India and Public Notice are not yet good friends

220px-Rashtrapati_Bhavan_Wide_New_Delhi_India India is quickly emerging as a technology powerhouse with a population as literate and skilled as many a nation could envy.  But the practice of public notice is still an unlikely bedfellow of government and the public.  There area dozens of languages in common use, for one thing, and the news publications have circulations both particular and casual. To add complication is the problem of internet availability, though telephony is nearly ubiquitous.

Here is Xinxin Yang’s weekly report about India, and here are some highlights.

  • India gained independence from British rule on August 15, 1947. The people of India adopted a Constitution in November 1949 with the hope of establishing a “sovereign socialist secular democratic republic”.[1]
  • There are 22 different languages that have been recognized by the Constitution of India, of which Hindi is an Official Language. Article 343(3) empowered Parliament to provide for continued use of English for official purposes. According to the provisional results of the 2011 census, the literacy rate in the country stands at 74.04 per cent, 82.14% for males and 65.46% for females.[2]
  • Internet users are 12 per 100 people in India, as of 2012, according to World Bank report. [3]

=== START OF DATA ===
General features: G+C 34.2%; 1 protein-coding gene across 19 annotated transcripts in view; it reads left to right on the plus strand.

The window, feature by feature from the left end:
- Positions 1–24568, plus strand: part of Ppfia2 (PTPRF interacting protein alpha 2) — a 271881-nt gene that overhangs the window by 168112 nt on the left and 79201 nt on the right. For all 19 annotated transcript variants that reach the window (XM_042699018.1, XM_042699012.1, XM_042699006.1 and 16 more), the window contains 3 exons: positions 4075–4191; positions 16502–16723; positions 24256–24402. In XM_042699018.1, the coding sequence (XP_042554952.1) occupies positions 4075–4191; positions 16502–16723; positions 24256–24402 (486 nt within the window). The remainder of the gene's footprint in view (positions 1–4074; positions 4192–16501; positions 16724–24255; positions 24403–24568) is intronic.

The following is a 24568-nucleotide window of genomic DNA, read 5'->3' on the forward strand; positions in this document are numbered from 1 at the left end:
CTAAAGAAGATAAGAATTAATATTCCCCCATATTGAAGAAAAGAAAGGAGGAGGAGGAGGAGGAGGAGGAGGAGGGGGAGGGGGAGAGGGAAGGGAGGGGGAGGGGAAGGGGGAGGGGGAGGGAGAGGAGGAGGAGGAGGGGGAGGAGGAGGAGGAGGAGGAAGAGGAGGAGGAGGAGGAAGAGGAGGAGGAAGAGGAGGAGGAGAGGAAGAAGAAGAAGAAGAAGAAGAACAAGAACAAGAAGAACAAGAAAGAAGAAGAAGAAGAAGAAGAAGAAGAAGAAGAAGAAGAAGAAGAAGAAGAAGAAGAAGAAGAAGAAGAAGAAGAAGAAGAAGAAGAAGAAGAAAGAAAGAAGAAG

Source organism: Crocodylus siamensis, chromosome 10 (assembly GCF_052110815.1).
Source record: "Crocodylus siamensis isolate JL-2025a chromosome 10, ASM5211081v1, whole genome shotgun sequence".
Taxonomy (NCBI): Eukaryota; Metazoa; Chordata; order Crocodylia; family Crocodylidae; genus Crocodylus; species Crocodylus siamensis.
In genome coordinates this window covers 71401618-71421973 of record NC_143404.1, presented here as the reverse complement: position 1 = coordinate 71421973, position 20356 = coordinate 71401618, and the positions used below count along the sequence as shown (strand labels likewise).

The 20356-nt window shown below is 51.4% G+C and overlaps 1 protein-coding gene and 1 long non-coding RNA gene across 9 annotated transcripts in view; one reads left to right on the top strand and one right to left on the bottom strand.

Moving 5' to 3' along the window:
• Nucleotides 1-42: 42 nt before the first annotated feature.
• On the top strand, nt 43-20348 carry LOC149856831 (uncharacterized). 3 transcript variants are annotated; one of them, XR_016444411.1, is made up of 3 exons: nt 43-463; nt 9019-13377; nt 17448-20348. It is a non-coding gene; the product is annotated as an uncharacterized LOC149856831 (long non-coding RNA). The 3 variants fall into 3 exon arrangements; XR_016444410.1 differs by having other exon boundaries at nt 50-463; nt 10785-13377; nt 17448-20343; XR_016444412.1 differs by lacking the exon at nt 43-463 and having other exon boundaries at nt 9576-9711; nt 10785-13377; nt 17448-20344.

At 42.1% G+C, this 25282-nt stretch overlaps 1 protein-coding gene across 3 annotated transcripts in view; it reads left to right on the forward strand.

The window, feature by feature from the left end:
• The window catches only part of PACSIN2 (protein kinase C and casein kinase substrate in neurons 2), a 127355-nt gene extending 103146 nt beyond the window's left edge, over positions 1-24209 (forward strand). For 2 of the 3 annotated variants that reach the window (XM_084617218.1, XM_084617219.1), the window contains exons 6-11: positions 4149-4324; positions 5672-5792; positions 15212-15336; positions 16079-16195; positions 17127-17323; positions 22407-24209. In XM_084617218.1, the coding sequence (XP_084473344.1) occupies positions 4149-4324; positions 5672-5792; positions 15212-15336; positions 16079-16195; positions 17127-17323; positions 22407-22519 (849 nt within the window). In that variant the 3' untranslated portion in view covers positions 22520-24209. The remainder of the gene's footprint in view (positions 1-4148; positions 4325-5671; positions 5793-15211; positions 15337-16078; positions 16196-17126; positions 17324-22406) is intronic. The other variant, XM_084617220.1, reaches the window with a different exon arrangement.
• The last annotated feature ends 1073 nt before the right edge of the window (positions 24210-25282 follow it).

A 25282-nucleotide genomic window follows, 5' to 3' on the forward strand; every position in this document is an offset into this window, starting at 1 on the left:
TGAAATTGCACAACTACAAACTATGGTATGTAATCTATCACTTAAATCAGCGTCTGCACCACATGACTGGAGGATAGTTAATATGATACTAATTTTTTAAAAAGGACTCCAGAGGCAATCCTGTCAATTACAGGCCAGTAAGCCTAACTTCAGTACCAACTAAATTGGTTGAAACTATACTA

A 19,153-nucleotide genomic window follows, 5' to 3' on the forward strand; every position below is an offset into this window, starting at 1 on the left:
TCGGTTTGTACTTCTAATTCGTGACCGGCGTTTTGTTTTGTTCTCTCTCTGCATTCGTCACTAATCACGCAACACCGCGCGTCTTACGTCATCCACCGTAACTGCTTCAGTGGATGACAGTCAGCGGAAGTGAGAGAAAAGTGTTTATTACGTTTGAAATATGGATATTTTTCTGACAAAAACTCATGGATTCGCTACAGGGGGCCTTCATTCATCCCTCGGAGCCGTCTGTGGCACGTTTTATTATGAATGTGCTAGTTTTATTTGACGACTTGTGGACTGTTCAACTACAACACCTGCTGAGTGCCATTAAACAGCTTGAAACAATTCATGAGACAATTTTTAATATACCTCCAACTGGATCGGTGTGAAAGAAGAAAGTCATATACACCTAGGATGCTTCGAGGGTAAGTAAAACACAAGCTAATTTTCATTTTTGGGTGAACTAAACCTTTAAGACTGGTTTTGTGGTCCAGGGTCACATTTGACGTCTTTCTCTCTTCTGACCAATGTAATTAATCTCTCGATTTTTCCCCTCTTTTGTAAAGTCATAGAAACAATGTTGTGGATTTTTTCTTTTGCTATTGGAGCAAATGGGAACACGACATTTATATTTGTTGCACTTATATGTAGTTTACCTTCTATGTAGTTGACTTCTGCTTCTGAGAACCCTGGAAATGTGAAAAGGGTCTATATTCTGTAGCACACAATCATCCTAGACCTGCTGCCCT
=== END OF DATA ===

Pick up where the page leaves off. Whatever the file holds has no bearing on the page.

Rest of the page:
• The National e-Governance Plan (NeGP), was approved in May 2006 and is comprised of 31 Mission Mode Projects, and 8 Components with a vision to “make all Government services accessible to the common man in his locality, through common service delivery outlets and ensure efficiency, transparency and reliability of such services at affordable costs to realize the basic needs of the common man.”[4]
  • National e-Government Plan can be accessed by (accessed on April 2, 2014)Indian Government websites provide “online service”, government documents “archives” etc.
  • Archive websites provide information, notice archives for government and citizens, only updated to December 2012.Social media is being used by Indian government agencies in a limited way. However, recently many agencies have taken steps to engage with their service seekers on social media. Such as, prime minister’s office, which launched its social media initiatives in January 2012.

[1] Surya Deva, Public Interest Litigation in India, A Critical Review, Civil Justice Quarterly, Issue 1, 2009. P.19-41.

[2] India Profile,, access on April 2, 2014.

[3], access on April 2, 2014.

[4] Department of Electronics and Information Technology: Framework for Citizen Engagement in e-Governance. April 2012, page 4., access on April 2, 2014.


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